So Barack Obama went to Havana, the first time in almost ninety years that a sitting American president visited Cuba, and the first time in more than fifty that the Cuban government would even allow it.
On Monday, his first full day down there, he said he spoke “frankly” to President Raul Castro about human rights behind closed doors. Most likely he did. But then the two men emerged for a chummy joint press conference. It looked a little unseemly, as if Obama was willing to whitewash the Cuban dictatorship in front of the cameras.
It matters, and it matters a lot. If Cuban dissidents think the United States government doesn’t care about them, that it only cares about diplomatic relations and business deals with the dictatorship, they’re more likely to lose hope and give up. It’s a lot harder to overthrow or reform a regime that’s backed by the United States that one that is not.
But if they see that the United States government does care about them and their problems, if they know that the United States will put pressure on the regime to get its boot off their necks, they’ll keep on keeping on. The government, not the dissidents, will clearly be on the wrong side of history.
Tuesday was different. Obama gave a speech that was broadcast live on Cuban television to 11 million people. He spoke in the Great Theater of Havana, built in 1838 when Cuba was a rich country, long before the communist bulldozer immiserated the overwhelming majority. This was his chance to show everyone whose side he’s on, and he took it.
“We should not ignore the very real differences we have about how we organize our governments, our economies and our societies,” he said. “Cuba has emphasized the role and rights of the state. The United States is founded on the rights of the individual.”
Indeed. In Cuba, only the state has rights. Individuals are treated as the property of the state the way slaves were treated as the property of the plantation.
“To President Castro,” Obama said, “I want you to know that I believe my visit here demonstrates you do not need to fear a threat from the United States. And given your commitment to Cuba’s sovereignty and self-determination, I am also confident that you need not fear the different voices of the Cuban people and their capacity to speak and assemble and vote for their leaders.”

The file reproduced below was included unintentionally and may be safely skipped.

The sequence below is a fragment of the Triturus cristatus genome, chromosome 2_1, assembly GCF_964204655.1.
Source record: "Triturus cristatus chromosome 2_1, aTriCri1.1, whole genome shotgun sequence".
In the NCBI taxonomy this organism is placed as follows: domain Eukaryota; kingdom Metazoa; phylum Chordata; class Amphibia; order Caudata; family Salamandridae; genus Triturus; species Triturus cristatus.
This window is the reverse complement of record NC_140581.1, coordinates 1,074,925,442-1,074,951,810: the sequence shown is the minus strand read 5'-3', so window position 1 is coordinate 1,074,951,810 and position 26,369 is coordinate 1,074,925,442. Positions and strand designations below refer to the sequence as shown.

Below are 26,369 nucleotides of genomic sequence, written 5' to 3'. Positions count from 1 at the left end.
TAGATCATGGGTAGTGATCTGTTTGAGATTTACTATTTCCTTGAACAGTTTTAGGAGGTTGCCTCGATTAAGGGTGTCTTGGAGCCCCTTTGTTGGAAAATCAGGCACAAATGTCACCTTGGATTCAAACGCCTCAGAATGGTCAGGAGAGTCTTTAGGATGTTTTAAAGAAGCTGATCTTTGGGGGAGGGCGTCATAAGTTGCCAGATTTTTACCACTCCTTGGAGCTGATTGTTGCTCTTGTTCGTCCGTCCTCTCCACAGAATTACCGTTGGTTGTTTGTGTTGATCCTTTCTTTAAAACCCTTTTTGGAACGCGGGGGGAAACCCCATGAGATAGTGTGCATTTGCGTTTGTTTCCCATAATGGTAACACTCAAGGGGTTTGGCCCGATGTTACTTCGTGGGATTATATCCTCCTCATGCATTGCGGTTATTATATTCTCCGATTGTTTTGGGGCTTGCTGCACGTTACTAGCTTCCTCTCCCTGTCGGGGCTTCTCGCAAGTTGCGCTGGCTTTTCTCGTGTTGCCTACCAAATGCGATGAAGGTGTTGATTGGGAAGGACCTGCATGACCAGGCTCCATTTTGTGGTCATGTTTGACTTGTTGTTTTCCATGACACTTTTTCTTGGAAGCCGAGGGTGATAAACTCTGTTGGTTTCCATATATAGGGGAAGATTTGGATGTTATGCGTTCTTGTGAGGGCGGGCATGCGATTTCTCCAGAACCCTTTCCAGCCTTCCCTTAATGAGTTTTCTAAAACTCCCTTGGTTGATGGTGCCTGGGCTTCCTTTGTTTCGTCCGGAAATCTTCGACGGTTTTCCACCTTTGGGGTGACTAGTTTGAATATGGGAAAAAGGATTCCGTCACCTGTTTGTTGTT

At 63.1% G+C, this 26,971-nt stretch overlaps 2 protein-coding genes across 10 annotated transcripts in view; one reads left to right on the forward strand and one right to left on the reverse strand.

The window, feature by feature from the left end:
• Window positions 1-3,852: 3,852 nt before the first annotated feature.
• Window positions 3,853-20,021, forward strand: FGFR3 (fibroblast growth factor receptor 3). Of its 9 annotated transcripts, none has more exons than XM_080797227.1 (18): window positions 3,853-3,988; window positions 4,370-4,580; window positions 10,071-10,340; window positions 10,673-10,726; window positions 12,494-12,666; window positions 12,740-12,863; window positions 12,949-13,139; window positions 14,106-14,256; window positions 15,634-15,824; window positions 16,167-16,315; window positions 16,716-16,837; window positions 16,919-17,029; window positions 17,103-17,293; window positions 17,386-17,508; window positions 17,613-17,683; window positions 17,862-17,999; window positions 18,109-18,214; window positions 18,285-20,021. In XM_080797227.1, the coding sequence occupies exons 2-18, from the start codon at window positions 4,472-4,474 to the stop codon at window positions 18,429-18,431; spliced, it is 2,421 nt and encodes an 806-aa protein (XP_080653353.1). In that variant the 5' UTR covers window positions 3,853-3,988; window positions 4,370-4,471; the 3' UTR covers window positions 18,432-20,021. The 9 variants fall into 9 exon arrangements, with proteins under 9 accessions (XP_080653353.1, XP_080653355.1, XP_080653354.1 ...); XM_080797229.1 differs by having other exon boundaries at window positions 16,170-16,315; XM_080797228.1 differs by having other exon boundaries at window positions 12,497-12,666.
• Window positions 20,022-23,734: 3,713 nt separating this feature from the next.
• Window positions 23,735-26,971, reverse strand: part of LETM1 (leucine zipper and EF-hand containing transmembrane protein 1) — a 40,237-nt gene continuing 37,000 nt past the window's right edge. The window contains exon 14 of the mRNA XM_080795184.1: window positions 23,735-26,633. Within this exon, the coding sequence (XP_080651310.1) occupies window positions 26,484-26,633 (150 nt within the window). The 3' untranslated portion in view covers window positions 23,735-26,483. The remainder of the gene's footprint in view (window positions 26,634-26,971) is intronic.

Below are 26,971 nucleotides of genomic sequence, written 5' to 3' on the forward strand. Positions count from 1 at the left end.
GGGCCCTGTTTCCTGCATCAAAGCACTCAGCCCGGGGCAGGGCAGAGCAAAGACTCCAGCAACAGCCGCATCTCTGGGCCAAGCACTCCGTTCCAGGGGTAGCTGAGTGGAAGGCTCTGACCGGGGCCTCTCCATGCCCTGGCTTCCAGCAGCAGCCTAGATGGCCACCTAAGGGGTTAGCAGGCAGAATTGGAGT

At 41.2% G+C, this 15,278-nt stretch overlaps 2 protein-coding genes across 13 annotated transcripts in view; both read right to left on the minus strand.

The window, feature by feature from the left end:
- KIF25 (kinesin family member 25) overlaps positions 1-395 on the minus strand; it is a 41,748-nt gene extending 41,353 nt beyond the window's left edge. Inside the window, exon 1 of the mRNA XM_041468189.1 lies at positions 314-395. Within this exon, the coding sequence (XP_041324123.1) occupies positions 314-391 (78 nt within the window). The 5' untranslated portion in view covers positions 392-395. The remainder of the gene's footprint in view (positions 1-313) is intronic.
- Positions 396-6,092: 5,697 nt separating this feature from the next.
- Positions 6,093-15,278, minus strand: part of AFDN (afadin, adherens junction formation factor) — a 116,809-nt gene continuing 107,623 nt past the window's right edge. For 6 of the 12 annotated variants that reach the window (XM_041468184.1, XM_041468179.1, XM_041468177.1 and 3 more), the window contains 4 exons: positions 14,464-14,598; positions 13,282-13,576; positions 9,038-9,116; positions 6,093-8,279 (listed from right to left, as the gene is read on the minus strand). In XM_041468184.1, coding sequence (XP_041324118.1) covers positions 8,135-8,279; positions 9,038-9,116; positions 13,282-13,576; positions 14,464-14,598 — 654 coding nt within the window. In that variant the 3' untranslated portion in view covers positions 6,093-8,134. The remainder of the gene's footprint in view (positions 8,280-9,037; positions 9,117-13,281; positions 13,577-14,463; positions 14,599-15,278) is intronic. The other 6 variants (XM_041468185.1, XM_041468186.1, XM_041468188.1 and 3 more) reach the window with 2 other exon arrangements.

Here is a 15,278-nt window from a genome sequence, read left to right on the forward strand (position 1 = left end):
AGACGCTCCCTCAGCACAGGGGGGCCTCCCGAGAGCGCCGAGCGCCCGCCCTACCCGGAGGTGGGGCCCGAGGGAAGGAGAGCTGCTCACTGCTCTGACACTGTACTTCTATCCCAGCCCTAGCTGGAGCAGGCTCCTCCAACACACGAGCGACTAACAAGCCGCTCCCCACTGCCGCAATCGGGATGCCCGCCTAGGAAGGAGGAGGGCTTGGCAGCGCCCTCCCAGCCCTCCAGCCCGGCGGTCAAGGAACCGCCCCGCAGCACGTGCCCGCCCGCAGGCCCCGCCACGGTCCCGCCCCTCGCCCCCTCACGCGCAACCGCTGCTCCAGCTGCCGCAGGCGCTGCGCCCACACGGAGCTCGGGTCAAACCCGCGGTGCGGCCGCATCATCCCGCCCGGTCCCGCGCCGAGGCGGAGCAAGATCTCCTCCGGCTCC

Castro should fear them, actually. No communist government has ever survived a free and open multi-party election. Even so, it was the right thing to say. Cuba will survive free and open elections. Cuba will thrive with free and open elections. It was once a rich nation. It has far more in common with Eastern Europe in the waning days of the Cold War than it has with failed states like Iraq and Afghanistan.
It’s still ailing, though, the way East Germany was ailing when the Berlin Wall still slashed through what is now Germany’s capital.
"In the United States," Obama said, "we have a clear monument to what the Cuban people can build: it’s called Miami."
Two years ago, he said he would only visit Cuba if he could confidently say “we’re seeing some progress in liberty and freedom. If we’re going backwards, then there’s not much reason for me to be there. I’m not interested in just validating the status quo.”
Well, we’re not seeing much progress. He is more or less validating the status quo, but he also kicked back against it. What happens to the status quo from here is anyone’s guess.
Most of Havana is in an advanced state of decay and collapse, as if it had been carpet-bombed from the air and abandoned. Only it isn’t abandoned. People actually live in the rubblescape.
Most foreign visitors avoid the vast slums. They stay in the tourist bubble. The refurbished part of Old Havana is really quite pleasant nowadays, but it’s just that. A bubble.